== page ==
Who Should Start in the Pelicans Backcourt?


Starting positions matter. There’s 240 minutes in a regulation NBA game, but the five players who play those first key minutes can set the tone and narrative of the entire contest.

Smart NBA fans know that good rotations, smart lineups, and efficient distribution of minutes matter more than a perfect starting lineup, but a perfect starting lineup can still be an important asset nonetheless.

The Pelicans have started 10 different players this season, so it’s safe to say their starting lineup has been in a state of fluctuation.

Still, we know Anthony Davis will start at Power Forward and we know either Asik or Ajinca is going to get 10-15 minutes starting at Center. Small forward is Gee right now, but will likely be Pondexter once he comes back healthy.

The question is who starts in the backcourt.

Jrue Holiday, Eric Gordon, and Tyreke Evans are the candidates, and provide three possible combinations. What I’m going to do in this article is breakdown each and every factor in deciding which pairing is best, and come to a conclusion on which pairing truly deserves the starting nod.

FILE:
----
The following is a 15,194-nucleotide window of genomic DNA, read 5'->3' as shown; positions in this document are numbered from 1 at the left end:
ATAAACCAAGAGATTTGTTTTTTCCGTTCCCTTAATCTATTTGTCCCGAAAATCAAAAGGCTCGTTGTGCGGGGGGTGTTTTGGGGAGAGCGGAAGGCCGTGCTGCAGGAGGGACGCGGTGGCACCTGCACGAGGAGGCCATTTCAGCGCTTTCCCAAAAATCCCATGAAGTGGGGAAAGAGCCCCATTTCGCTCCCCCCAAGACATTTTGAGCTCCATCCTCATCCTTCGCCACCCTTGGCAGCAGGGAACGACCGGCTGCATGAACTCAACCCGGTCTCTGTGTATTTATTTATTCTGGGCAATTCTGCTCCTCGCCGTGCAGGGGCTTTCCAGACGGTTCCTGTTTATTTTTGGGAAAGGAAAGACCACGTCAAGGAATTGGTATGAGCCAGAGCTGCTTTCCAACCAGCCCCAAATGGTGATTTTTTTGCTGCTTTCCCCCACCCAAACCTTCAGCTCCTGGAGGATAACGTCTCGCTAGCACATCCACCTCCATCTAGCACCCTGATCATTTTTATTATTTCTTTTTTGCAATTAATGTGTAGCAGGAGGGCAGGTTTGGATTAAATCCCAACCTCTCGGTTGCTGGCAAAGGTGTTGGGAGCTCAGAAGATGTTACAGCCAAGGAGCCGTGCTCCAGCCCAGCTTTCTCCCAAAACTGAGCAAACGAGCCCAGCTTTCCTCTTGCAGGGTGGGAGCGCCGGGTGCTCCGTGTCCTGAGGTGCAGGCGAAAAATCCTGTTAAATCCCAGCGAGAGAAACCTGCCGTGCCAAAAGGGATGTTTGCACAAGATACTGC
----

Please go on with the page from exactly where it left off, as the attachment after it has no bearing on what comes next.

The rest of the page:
Criteria #1: Offense

Mar 19, 2015; Phoenix, AZ, USA; New Orleans Pelicans guard Tyreke Evans (1) and guard Eric Gordon (10) against the Phoenix Suns at US Airways Center. The Suns defeated the Pelicans 74-72. Mandatory Credit: Mark J. Rebilas-USA TODAY Sports

Offense will always be the first thing people consider when grouping players together.

When I tell you to imagine a Tyreke + Gordon backcourt you’re very likely to imagine Tyreke furiously driving to the rim and finding Gordon for a three, and less likely to imagine Tyreke getting lost on a rotation and Gordon being finished over by a bigger guard.